“Our City Needs Us Like It’s Never Needed Us Before”: Maria Torres-Springer On New York’s Long Road To Recovery, How Business Leaders Can Help
On April 5, the Downtown-Lower Manhattan Association held its first in-person networking breakfast since the start of the pandemic, and keynote speaker NYC Deputy Mayor for Economic & Workforce Development Maria Torres-Springer was on-hand to discuss the new administration’s vision for the city’s future.
Attendees munched on muffins and breakfast sandwiches in One Wall Street’s historic Red Room, a magnificent Art Deco lobby whose multiyear restoration concluded recently. Torres-Springer, who previously held multiple roles in the De Blasio administration, spoke about Mayor Eric Adams’s plan to not only bring the city back to where it was in March 2020, but to improve upon its pre-pandemic economic and quality-of-life concerns.
“We need more than to return to 2020,” Torres-Springer said, after describing the pandemic and ensuing economic woes as a “cascade of crises”. “Our pre-pandemic prosperity was not perfect, and now things are worse.”
Torres-Springer noted that bringing New Yorkers and tourists alike back to central business districts like Lower Manhattan was a major factor in helping the city get back on its feet. Tourism numbers, while improving, have lagged during the pandemic’s uneven recovery, and workers have been slow to return to their offices.
“The economic ecosystem depends on people coming back to central business centers,” Torres-Springer said. “We should be promoting the idea that the city is open and roaring back.”
To make these central business districts more attractive, Torres-Springer said the city was investing in subway safety, crime-fighting, enhanced sanitation and providing more resources and support to Business Improvement Districts. She also noted that investing in cultural resources was equally essential, and that the administration was working closely with marketing, tourism and partnership arm NYC & Company to strengthen and support the cultural and hospitality industry.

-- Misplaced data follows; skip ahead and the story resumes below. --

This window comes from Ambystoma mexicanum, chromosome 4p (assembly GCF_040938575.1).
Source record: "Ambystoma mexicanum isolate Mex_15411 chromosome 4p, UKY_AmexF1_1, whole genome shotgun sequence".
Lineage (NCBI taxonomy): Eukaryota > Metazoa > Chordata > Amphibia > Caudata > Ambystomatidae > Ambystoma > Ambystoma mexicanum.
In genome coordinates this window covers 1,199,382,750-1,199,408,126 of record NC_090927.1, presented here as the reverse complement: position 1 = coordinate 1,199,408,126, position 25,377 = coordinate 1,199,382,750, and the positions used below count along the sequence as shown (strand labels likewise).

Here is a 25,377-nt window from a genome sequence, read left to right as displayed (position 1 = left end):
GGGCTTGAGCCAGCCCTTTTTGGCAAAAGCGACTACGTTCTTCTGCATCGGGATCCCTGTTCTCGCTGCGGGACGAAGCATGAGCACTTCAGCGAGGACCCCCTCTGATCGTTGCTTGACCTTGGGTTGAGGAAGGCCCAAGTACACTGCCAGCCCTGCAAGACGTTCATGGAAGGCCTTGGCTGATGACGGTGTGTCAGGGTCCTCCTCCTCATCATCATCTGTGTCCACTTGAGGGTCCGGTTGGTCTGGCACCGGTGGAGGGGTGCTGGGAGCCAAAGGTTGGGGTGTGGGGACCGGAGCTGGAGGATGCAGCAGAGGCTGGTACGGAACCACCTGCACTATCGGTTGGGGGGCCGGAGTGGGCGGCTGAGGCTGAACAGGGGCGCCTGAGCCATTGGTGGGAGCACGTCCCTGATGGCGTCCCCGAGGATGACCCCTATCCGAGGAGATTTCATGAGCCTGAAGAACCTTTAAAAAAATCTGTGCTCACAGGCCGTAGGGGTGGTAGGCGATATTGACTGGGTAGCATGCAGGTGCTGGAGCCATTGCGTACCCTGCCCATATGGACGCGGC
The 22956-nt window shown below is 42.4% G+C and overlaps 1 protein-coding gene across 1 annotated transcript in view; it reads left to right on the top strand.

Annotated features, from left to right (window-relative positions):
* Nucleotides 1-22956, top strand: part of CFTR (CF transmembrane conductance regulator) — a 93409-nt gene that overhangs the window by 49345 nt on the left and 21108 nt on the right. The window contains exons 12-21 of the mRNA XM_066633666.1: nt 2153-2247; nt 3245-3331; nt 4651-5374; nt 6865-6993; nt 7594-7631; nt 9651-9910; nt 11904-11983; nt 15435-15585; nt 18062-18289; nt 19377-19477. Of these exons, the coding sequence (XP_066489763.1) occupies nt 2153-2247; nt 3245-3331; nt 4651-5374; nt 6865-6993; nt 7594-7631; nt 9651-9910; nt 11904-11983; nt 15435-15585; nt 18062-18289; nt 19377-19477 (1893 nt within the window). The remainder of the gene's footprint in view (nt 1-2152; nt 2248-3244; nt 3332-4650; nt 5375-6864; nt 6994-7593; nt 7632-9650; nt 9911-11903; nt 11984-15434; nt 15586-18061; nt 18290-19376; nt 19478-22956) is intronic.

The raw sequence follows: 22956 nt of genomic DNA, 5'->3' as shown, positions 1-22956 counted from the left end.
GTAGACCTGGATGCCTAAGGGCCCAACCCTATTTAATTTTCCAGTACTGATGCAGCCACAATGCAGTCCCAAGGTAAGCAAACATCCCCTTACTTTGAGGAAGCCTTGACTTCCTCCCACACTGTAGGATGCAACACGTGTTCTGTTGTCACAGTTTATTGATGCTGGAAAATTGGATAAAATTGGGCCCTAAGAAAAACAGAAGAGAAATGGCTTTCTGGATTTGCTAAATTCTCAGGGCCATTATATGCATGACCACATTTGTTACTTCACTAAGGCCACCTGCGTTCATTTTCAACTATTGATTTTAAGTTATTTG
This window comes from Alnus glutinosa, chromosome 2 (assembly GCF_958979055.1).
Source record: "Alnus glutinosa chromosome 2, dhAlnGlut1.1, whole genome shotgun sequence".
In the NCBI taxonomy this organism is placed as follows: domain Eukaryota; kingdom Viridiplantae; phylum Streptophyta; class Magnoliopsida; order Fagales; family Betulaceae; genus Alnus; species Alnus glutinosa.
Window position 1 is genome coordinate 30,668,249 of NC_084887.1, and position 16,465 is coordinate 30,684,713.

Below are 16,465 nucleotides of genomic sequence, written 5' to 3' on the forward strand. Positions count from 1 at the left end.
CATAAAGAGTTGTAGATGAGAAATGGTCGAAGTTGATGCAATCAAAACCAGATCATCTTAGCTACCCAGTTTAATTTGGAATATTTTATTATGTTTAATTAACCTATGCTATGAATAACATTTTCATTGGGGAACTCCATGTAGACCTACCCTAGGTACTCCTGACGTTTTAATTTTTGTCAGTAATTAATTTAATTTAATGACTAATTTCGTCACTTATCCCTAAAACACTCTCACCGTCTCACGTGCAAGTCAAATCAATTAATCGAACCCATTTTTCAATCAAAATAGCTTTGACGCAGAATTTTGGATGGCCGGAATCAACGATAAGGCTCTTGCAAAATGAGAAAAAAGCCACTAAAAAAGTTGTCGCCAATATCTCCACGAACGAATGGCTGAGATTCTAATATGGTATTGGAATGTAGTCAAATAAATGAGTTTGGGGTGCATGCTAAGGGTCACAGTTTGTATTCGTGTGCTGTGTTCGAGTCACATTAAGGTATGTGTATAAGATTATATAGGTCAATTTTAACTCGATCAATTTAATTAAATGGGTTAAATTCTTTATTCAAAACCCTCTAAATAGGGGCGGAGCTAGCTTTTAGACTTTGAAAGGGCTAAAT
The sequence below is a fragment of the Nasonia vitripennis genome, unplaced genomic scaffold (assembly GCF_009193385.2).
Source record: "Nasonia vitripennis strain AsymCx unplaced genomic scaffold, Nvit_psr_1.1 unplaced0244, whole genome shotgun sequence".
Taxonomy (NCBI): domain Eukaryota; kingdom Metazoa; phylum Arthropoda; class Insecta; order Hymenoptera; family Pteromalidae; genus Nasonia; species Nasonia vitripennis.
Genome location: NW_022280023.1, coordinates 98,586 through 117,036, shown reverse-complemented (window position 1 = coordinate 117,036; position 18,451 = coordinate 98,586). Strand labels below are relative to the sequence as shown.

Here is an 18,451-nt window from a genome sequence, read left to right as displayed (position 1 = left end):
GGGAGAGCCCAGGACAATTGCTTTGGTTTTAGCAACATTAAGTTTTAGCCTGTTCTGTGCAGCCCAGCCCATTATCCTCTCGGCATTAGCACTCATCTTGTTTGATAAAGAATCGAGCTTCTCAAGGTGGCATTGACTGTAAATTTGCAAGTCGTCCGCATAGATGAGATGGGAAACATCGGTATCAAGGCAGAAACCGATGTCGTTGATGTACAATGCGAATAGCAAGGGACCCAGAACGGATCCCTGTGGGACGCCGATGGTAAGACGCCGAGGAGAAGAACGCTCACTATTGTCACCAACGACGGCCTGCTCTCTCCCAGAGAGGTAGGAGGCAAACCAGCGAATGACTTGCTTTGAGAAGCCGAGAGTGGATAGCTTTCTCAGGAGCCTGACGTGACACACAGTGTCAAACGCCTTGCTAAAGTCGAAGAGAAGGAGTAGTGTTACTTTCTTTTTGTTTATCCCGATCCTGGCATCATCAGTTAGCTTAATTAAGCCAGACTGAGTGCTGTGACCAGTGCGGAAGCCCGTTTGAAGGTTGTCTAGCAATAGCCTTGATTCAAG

Torres-Springer acknowledged that the city had been hit hard by the pandemic, but also painted an optimistic picture of its future. “I’m very bullish,” she said, noting that Mayor Adams’s dedication to getting New York back on track was palpable throughout the administration. “The message that the city deserves to change and improve, it’s coming from the mayor himself,” she said. “He means it.”
She spoke about Adams’s plan to invest in a diverse range of industries, including technology, manufacturing, life science and television. The administration also wants to invest in their workers’ education and training, spanning from early to adult education. Other areas of focus include climate change and resilience, mental health and helping to provide resources to organizations and agencies suffering from two years of underinvestment.
Torres-Springer said central business districts had a road to recovery ahead of them, but Lower Manhattan’s resilience even in difficult times served as inspiration for other areas of the city struggling to recover their foot traffic. “Lower Manhattan has evolved in a way that makes it stronger when weathering a pandemic,” she said, pointing out the neighborhood’s mix of residential and commercial residents, and its impressive track record at rebounding after disaster.
In the end, Torres-Springer said, it was up to New Yorkers, particularly business leaders like those in the DLMA, to help get the city to where it needed to be. “You wear many hats as civic leaders for the city, but also as incredible New Yorkers. We need the type of firepower and passion that exist in rooms like this,” she said. “Our city needs us like it’s never needed us before.”